The following is from Rav Motti Greenberg, one of the Roshei Yeshivah at Kerem B’Yavne.
The name of this week’s Torah portion, Balak, is remarkable. What merit did such a cruel man, who wanted to destroy Yisrael, have – such that an entire Torah portion was named for him?
In today’s article we will delve somewhat into mystic issues, namely, the light of the Mashiach. It is written in the Zohar that the soul of the Mashiach can be found in a palace called “Ken Tzipor” – the nest of a bird – and the mitzva of sending away a mother bird from a nest can be understood in terms of the Mashiach. And in his commentary on the portion of Metzora, the Or Hachaim Hakadosh writes that the two birds involved in the ceremony of purifying an impure person are related to the two instances of Mashiach, Ben Yosef and Ben David. He writes, “Thus, we see that Mashiach can be compared to a bird.”
This week’s Torah portion involves Balak, son of Tzipor – a bird. “Due to the merit of the forty-two sacrifices that Balak brought, he was privileged to have King Shlomo as his offspring … Rabbi Yossie Ben Choni said, Ruth was the daughter of Eglon, the son of Balak.” [Sota 47a]. Thus, the soul of the Mashiach, symbolized by a bird, exists in Balak, and he is the one who is attempting to block him being revealed. Bilam says to him, “Listen to me, son of Tzipor” [Bamidbar 23:18] – but this can also be read as, “one who has a son named Tzipor.” And this phrase, “beno tzipor,” has a numerical value of 434, which is also the value of “Mashiach Ben David.” Balak fears the nation “because it is many” [22:2]. The word “rav” is an acronym for the names, Ruth and Boaz. According to calculations by the Chatam Sofer, Boaz married Ruth on the eve of the seventeenth of Tammuz, and he died the next day. As a result of that night, Oved, father of Yishai the father of David, was born. It is written, “And Balak Ben Tzipor was the King of Moav at that time” [22:4]. The numerical value of “ba’eit” – at that time – is 472, which is the value of the phrase “the seventeenth of Tammuz.”
There are 85 verses in the Book of Ruth. Balak sent messengers to Bilam “at Petor” [22:5]. The word used, “petorah,” can be rearranged into “po tor,” where the first word (which means “here”) has the value 85, and the second word is a dove – that is, a bird. And the letters of tor can be rearranged into the name Ruth.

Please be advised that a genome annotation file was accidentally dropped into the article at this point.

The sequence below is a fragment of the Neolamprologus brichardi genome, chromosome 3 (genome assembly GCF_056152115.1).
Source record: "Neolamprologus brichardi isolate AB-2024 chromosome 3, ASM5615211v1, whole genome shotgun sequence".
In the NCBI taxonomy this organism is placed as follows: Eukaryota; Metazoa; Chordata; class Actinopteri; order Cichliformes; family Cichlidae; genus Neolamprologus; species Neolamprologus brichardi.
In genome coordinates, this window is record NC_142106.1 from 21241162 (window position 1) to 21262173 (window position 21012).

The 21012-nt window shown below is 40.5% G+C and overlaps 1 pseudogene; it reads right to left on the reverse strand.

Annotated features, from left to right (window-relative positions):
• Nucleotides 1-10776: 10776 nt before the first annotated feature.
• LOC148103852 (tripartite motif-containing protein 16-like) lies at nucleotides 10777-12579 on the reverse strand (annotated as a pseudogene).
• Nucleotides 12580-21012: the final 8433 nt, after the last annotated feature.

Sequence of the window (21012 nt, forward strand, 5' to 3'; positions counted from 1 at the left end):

Why is it necessary for the Mashiach to appear through an evil person such as Balak? Knowledgeable people have discussed this question many times in the past. The soul of the Mashiach spends its time hiding in places where it would never be expected to be found, in order that the accusers will not be able to interfere with the process of his development. That is why the very spark of the Mashiach makes its first appearance in Sedom, in the incident of Lot and his daughters. As is written, “I found my servant David” [Tehillim 89:21]. The sages teach us, Where did He find David? It was in Sedom, as is written, “his two daughters who were there” [Bereishit 19:15] (Yevamot 77a). And then, in the affair of Yehuda and Tamar, on the main highway, which involved relations with a daughter-in-law, and in the way that Boaz and Ruth met in the harvest field. And then the story of David and Batsheva took place.
Rabbi Yosef Karo, in his book “Magid Meisharim,” where mystic secrets were revealed to him by heaven, writes that because of these events the Mashiach has the power to overcome the evil powers, which would never think that he will be revealed through bastards and ugly acts of evil.
The same is true of modern times. “The people who were chosen for this mission are of this type (not yet religious), and all of this is part of the wonders of the One who is Perfectly Wise” [“Eim Habanim Semaicha” page 125].
And that explains why the mentioning of the Mashiach takes place specifically in this Torah portion. The Rambam writes, “This also appears in the passage of Bilam, and there he prophesies about two appearances of the Mashiach. ‘I will see him but not now’ [Bamidbar 24:17] – this refers to David. ‘I will view him but not soon’ [ibid] – this is Mashiach, the King.” [Hilchot Melachim 11:1].